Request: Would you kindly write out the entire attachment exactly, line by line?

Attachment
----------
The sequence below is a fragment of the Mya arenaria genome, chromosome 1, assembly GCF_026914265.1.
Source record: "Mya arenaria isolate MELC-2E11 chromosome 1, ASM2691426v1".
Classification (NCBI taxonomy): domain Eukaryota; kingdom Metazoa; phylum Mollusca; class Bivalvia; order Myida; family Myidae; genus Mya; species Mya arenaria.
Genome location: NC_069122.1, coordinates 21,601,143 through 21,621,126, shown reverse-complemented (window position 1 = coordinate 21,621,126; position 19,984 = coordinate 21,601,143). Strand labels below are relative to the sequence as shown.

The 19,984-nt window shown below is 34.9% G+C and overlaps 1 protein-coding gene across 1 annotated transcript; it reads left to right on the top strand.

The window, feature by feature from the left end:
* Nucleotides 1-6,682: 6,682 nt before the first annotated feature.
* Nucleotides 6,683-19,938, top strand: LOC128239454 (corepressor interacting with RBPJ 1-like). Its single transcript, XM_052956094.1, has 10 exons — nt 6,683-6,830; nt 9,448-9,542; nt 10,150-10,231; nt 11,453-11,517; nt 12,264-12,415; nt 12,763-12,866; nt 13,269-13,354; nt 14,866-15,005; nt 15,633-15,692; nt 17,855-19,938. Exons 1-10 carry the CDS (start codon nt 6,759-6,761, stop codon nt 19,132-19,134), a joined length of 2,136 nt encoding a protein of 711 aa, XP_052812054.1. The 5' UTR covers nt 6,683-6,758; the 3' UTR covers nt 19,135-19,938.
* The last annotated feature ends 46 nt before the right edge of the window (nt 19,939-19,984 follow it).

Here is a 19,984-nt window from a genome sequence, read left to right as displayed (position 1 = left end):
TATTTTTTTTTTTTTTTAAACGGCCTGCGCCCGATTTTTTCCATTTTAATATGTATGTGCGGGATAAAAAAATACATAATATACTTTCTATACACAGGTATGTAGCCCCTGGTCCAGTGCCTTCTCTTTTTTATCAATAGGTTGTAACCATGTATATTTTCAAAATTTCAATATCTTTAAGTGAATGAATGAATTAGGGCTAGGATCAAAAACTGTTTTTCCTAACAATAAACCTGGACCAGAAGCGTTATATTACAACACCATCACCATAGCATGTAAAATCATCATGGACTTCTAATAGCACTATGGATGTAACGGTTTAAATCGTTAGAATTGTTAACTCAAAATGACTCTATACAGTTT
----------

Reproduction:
The sequence below is a fragment of the Mya arenaria genome, chromosome 1, assembly GCF_026914265.1.
Source record: "Mya arenaria isolate MELC-2E11 chromosome 1, ASM2691426v1".
Classification (NCBI taxonomy): domain Eukaryota; kingdom Metazoa; phylum Mollusca; class Bivalvia; order Myida; family Myidae; genus Mya; species Mya arenaria.
Genome location: NC_069122.1, coordinates 21,601,143 through 21,621,126, shown reverse-complemented (window position 1 = coordinate 21,621,126; position 19,984 = coordinate 21,601,143). Strand labels below are relative to the sequence as shown.

The 19,984-nt window shown below is 34.9% G+C and overlaps 1 protein-coding gene across 1 annotated transcript; it reads left to right on the top strand.

The window, feature by feature from the left end:
* Nucleotides 1-6,682: 6,682 nt before the first annotated feature.
* Nucleotides 6,683-19,938, top strand: LOC128239454 (corepressor interacting with RBPJ 1-like). Its single transcript, XM_052956094.1, has 10 exons — nt 6,683-6,830; nt 9,448-9,542; nt 10,150-10,231; nt 11,453-11,517; nt 12,264-12,415; nt 12,763-12,866; nt 13,269-13,354; nt 14,866-15,005; nt 15,633-15,692; nt 17,855-19,938. Exons 1-10 carry the CDS (start codon nt 6,759-6,761, stop codon nt 19,132-19,134), a joined length of 2,136 nt encoding a protein of 711 aa, XP_052812054.1. The 5' UTR covers nt 6,683-6,758; the 3' UTR covers nt 19,135-19,938.
* The last annotated feature ends 46 nt before the right edge of the window (nt 19,939-19,984 follow it).

Here is a 19,984-nt window from a genome sequence, read left to right as displayed (position 1 = left end):
TATTTTTTTTTTTTTTTAAACGGCCTGCGCCCGATTTTTTCCATTTTAATATGTATGTGCGGGATAAAAAAATACATAATATACTTTCTATACACAGGTATGTAGCCCCTGGTCCAGTGCCTTCTCTTTTTTATCAATAGGTTGTAACCATGTATATTTTCAAAATTTCAATATCTTTAAGTGAATGAATGAATTAGGGCTAGGATCAAAAACTGTTTTTCCTAACAATAAACCTGGACCAGAAGCGTTATATTACAACACCATCACCATAGCATGTAAAATCATCATGGACTTCTAATAGCACTATGGATGTAACGGTTTAAATCGTTAGAATTGTTAACTCAAAATGACTCTATACAGTTT